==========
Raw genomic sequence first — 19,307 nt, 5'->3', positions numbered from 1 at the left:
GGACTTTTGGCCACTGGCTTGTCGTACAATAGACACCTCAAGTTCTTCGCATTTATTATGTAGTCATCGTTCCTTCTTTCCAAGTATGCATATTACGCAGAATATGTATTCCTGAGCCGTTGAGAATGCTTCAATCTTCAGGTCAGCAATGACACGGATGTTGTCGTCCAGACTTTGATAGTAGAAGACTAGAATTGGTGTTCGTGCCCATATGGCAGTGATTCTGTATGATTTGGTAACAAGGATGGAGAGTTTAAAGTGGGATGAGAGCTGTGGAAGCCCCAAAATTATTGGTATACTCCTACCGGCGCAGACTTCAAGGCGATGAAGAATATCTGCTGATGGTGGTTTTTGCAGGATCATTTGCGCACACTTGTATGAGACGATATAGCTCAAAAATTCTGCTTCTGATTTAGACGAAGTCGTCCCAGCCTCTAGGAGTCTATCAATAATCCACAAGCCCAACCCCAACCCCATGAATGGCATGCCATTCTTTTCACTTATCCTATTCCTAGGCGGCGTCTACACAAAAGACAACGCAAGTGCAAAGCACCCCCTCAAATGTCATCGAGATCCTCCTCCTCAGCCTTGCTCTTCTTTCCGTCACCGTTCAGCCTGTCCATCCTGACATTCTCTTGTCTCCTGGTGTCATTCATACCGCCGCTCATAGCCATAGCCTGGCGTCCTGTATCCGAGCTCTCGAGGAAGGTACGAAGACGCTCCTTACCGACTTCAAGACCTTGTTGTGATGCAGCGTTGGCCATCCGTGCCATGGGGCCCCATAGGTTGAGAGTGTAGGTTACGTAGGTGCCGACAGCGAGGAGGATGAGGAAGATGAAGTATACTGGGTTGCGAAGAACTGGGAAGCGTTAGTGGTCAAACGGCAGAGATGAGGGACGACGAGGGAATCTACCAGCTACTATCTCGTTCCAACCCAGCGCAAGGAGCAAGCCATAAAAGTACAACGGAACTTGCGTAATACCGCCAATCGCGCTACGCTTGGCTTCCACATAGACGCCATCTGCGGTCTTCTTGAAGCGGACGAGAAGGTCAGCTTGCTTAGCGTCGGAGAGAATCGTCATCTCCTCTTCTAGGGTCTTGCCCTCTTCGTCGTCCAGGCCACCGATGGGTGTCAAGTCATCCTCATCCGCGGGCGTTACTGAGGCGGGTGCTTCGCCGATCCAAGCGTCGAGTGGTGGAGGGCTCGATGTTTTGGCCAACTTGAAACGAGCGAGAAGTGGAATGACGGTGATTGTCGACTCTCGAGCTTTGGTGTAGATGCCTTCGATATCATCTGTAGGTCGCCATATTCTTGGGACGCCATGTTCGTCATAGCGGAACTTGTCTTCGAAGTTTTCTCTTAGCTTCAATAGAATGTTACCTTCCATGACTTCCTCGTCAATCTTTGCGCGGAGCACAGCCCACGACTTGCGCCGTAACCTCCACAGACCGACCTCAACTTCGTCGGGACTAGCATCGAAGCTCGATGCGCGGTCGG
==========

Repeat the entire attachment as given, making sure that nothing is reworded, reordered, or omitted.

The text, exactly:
Raw genomic sequence first — 19,307 nt, 5'->3', positions numbered from 1 at the left:
GGACTTTTGGCCACTGGCTTGTCGTACAATAGACACCTCAAGTTCTTCGCATTTATTATGTAGTCATCGTTCCTTCTTTCCAAGTATGCATATTACGCAGAATATGTATTCCTGAGCCGTTGAGAATGCTTCAATCTTCAGGTCAGCAATGACACGGATGTTGTCGTCCAGACTTTGATAGTAGAAGACTAGAATTGGTGTTCGTGCCCATATGGCAGTGATTCTGTATGATTTGGTAACAAGGATGGAGAGTTTAAAGTGGGATGAGAGCTGTGGAAGCCCCAAAATTATTGGTATACTCCTACCGGCGCAGACTTCAAGGCGATGAAGAATATCTGCTGATGGTGGTTTTTGCAGGATCATTTGCGCACACTTGTATGAGACGATATAGCTCAAAAATTCTGCTTCTGATTTAGACGAAGTCGTCCCAGCCTCTAGGAGTCTATCAATAATCCACAAGCCCAACCCCAACCCCATGAATGGCATGCCATTCTTTTCACTTATCCTATTCCTAGGCGGCGTCTACACAAAAGACAACGCAAGTGCAAAGCACCCCCTCAAATGTCATCGAGATCCTCCTCCTCAGCCTTGCTCTTCTTTCCGTCACCGTTCAGCCTGTCCATCCTGACATTCTCTTGTCTCCTGGTGTCATTCATACCGCCGCTCATAGCCATAGCCTGGCGTCCTGTATCCGAGCTCTCGAGGAAGGTACGAAGACGCTCCTTACCGACTTCAAGACCTTGTTGTGATGCAGCGTTGGCCATCCGTGCCATGGGGCCCCATAGGTTGAGAGTGTAGGTTACGTAGGTGCCGACAGCGAGGAGGATGAGGAAGATGAAGTATACTGGGTTGCGAAGAACTGGGAAGCGTTAGTGGTCAAACGGCAGAGATGAGGGACGACGAGGGAATCTACCAGCTACTATCTCGTTCCAACCCAGCGCAAGGAGCAAGCCATAAAAGTACAACGGAACTTGCGTAATACCGCCAATCGCGCTACGCTTGGCTTCCACATAGACGCCATCTGCGGTCTTCTTGAAGCGGACGAGAAGGTCAGCTTGCTTAGCGTCGGAGAGAATCGTCATCTCCTCTTCTAGGGTCTTGCCCTCTTCGTCGTCCAGGCCACCGATGGGTGTCAAGTCATCCTCATCCGCGGGCGTTACTGAGGCGGGTGCTTCGCCGATCCAAGCGTCGAGTGGTGGAGGGCTCGATGTTTTGGCCAACTTGAAACGAGCGAGAAGTGGAATGACGGTGATTGTCGACTCTCGAGCTTTGGTGTAGATGCCTTCGATATCATCTGTAGGTCGCCATATTCTTGGGACGCCATGTTCGTCATAGCGGAACTTGTCTTCGAAGTTTTCTCTTAGCTTCAATAGAATGTTACCTTCCATGACTTCCTCGTCAATCTTTGCGCGGAGCACAGCCCACGACTTGCGCCGTAACCTCCACAGACCGACCTCAACTTCGTCGGGACTAGCATCGAAGCTCGATGCGCGGTCGG